Charley: Do you have any favorite ASP strategies that you use today?
Catrina: To-Do lists! I know it sounds simple, but I’ve done this every single day since sophomore year at New Hampton and it was such a game-changer. I tell my friends at college to try it and they have all come back to me saying, “I’ve never had a more productive day in my life!”
On the surface, IB and ASP look like radically different tracks for students. The advanced track of IB does not appear connected to the support provided in ASP. This, however, is not the case, and many students, including Tulio and Catrina, utilize the support of ASP in their IB courses. This cross-pollination speaks to a key element of our culture here at New Hampton: there is no stigma attached to having a different learning profile or for turning to support. Support is part of our way of life. Ruby Schechter participated in both IB and ASP.
Ruby Schechter ’19
Ruby is a sophomore at the University of Texas at Austin.
Charley: Tell me about your experience being a IB and ASP student at New Hampton.
Ruby: So, ASP was the reason I chose New Hampton in the first place. I started ASP as a freshman and stayed with it all four years. When I began school, I honestly didn’t even know how to ask a question. But Ms. McMahon changed me. She taught me how to learn, she taught me how to gain independence and self-advocacy. I was not the same person when I graduated.
Charley: It sounds like you were pretty at sea when you began as a 9th grader.
Ruby: I thought I was dumb. But I learned through being at New Hampton and working with Ms. McMahon that I just needed to learn to use my brain differently and work with my learning differences. I have ADHD and struggle with executive functioning – I process things slower. These things would then manifest into anxiety when it came to learning and test taking.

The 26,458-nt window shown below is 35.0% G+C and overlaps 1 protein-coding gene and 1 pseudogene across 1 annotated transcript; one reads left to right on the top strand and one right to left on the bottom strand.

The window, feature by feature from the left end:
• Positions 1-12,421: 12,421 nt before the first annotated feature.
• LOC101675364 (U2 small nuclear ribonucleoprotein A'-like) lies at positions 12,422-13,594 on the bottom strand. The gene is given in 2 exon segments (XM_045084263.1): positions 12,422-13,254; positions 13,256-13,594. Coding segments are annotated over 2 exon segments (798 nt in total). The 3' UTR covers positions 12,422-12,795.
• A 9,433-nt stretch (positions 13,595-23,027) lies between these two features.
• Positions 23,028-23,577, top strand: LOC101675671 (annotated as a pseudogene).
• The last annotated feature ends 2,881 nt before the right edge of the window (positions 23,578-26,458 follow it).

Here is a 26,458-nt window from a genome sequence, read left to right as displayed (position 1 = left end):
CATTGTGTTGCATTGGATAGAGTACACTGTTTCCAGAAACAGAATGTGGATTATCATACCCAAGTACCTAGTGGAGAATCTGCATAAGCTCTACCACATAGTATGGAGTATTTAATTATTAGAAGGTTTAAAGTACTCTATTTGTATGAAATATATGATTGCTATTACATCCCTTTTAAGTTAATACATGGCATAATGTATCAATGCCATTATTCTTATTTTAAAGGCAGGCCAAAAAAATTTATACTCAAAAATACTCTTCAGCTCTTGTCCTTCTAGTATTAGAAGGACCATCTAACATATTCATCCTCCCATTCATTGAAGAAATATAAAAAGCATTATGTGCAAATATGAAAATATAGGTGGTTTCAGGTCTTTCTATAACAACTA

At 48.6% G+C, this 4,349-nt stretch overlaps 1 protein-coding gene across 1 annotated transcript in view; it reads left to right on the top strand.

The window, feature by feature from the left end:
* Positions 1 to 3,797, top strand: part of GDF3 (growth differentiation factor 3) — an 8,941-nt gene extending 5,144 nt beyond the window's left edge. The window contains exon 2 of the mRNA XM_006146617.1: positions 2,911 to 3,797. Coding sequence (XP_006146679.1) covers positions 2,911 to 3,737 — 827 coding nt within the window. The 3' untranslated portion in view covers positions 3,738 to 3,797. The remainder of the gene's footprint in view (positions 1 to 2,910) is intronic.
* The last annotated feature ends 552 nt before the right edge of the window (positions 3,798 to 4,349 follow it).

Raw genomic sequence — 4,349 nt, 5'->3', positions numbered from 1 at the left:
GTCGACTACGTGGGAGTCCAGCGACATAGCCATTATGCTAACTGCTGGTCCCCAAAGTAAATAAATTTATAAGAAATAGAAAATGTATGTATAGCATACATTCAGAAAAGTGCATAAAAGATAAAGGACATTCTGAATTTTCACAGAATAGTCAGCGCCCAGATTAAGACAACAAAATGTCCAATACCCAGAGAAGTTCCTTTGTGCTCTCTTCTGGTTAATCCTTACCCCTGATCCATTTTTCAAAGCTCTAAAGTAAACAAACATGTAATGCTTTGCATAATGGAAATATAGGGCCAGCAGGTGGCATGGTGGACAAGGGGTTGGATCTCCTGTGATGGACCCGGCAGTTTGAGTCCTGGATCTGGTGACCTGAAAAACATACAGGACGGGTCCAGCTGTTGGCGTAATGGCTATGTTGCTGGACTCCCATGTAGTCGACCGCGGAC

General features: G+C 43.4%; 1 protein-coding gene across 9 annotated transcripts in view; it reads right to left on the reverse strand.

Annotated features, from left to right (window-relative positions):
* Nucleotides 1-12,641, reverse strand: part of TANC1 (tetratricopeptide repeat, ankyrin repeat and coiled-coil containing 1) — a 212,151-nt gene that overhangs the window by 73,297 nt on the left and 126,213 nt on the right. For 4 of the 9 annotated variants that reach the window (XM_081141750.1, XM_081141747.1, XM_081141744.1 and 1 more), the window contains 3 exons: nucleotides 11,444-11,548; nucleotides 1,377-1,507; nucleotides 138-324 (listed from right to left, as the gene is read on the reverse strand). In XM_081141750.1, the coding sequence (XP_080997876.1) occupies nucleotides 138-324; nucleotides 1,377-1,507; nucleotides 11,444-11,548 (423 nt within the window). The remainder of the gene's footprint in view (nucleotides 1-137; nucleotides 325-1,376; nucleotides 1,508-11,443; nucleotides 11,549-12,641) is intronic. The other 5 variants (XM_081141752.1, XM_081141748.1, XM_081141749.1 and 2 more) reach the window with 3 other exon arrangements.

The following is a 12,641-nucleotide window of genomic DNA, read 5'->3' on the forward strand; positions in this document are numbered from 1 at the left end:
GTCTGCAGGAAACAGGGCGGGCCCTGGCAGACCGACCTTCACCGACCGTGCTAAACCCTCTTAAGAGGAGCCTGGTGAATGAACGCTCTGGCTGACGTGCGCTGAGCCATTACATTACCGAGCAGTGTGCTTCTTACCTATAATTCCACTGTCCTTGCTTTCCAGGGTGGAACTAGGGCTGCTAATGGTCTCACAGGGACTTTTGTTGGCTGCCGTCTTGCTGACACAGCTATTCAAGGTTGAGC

Charley: What gave you the confidence to move into the IB Program?
Ruby: You know, I was really worried about that, especially as I was so apprehensive when I started at New Hampton. But it turns out that the two programs complement each other really well. As I became a better student, I was also able to work on specific strategies in ASP for these honors level courses.
Charley: How has participating in both programs set you up to succeed in college?
Ruby: The combination of both programs was huge. Doing well in IB set me up to be a good candidate for a school like UT Austin. But without ASP, I never would have learned to become that sort of student. So, they feed each other and allowed me to be the best version of myself. When I was making the decision to attend UT, people were concerned for me because Texas doesn’t have a support program like ASP. But I was ready to take that next leap – I learned what I needed at New Hampton and was ready to take college solely into my own hands. So far, I’ve been a straight A student here at UT. I’m proud of myself for that, and that base was built at New Hampton.
Charley: What does being ready to take things into your own hands look like?
Ruby: This is sort of an amazing story from my first term at UT that made me so grateful for ASP. We were six weeks into freshman year, and I was in a big, lecture-style class with a hundred students. The TA asked the class who was utilizing the professor’s office hours. I was the ONLY ONE who raised my hand. Other freshmen didn’t know how to ask questions, talk to their professors, utilize office hours. But this stuff was built into me at New Hampton. I was so ready to be a college student.
There is no one path through New Hampton. Everyone makes their own way and finds the programs that suit their needs and interests. We are a collective made up of as many unique stories as there are students on campus. Perhaps that is what makes New Hampton, New Hampton.